Carolyn Cromwell had planned to wear a hat decorated with mirrors, but opted for an oversize red straw number, thinking the glass would fog in the damp weather.
It may have been a cold, wet Easter, but Ms. Cromwell wasn't about to let the weather ruin her opportunity to wear an Easter bonnet to services at Bethel A.M.E. Church on Druid Hill Avenue yesterday.
Although wearing an Easter bonnet has become a waning tradition of late, you would never know it looking at the collection of hats outside the church after Easter services.
Some were of the traditional straw variety, some had homemade flowers and touches of velvet, but amid all the decoration, Ms. Cromwell's head wear was easy to spot.
The hat, a standout trimmed with sequins and a dangling bauble on the right side, was a holdover from Easter 1990.
"In the black community, Easter is not only a celebration of religion, it's a springing forward out of heavy woolens into silks," Ms. Cromwell said.
Although umbrellas and rain hats covered most heads yesterday, for some women, a rain cap just wouldn't do.
"It was rainy, and I thought maybe I would put on something cheerful," said Lena McKinney, who was leaving Easter services at Union Baptist Church, wearing a red felt hat she bought in New York years ago.
"I never come to church without a hat; it's just a part of me," said Catherine Adams, who wore a black straw hat yesterday to Union Baptist.
Some churchgoers observed that people don't seem to get out the Easter finery the way they used to. Most women spotted with hats yesterday said they wear them every Sunday, not just on Easter.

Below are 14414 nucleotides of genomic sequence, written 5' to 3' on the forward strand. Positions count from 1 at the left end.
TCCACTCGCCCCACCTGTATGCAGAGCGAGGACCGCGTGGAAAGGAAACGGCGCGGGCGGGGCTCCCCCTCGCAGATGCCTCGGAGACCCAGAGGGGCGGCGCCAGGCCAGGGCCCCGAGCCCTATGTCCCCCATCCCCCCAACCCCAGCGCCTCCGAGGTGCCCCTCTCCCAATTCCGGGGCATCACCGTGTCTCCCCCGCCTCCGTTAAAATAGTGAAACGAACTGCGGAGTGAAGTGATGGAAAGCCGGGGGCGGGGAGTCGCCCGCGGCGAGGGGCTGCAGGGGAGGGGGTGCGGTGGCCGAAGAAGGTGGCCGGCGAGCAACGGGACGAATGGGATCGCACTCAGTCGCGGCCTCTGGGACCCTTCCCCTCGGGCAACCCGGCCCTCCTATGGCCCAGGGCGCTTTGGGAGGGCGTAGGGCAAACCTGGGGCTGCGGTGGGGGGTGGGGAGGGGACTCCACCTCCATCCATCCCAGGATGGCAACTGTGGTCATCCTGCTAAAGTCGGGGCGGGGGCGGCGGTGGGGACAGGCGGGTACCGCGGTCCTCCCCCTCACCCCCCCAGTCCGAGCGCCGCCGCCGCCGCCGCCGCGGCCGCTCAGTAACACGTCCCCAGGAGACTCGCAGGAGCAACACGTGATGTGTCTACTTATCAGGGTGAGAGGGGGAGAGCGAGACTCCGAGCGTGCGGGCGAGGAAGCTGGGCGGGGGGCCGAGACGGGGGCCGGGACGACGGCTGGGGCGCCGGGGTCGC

"I think the values are different," said Mary Hathaway, leaving Union Baptist wearing a blue and silver pillbox hat with a gray bow in the back.
Ms. Hathaway recalled Easter parades on Pennsylvania Avenue in the 1950s when prizes were awarded for the best Easter outfits.
"People are a little more comfortable now in what they wear; they don't go out a lot wearing fancy clothes like we used to," said Sallie Worrell, as she arrived for Easter service at City Temple of Baltimore Baptist Church at Eutaw and Dolphin streets.
Wearing a rain hat instead of one of her fancy Easter bonnets, Ms. Worrell still looked elegant in her ivory suit trimmed with lace and a mink stole.
"We used to always look forward to Easter," Ms. Worrell said.
"My mother used to make us little white suits and we just didn't want to get undressed," Ms. Worrell added.
Of course, some people don't have any patience for nostalgia -- even on Easter.
"I don't dress up," said one 81-year-old woman leaving Union Baptist without a hat.
"I have dressed up for so many years and I don't feel like getting dressed up anymore," she said, declining to give her name.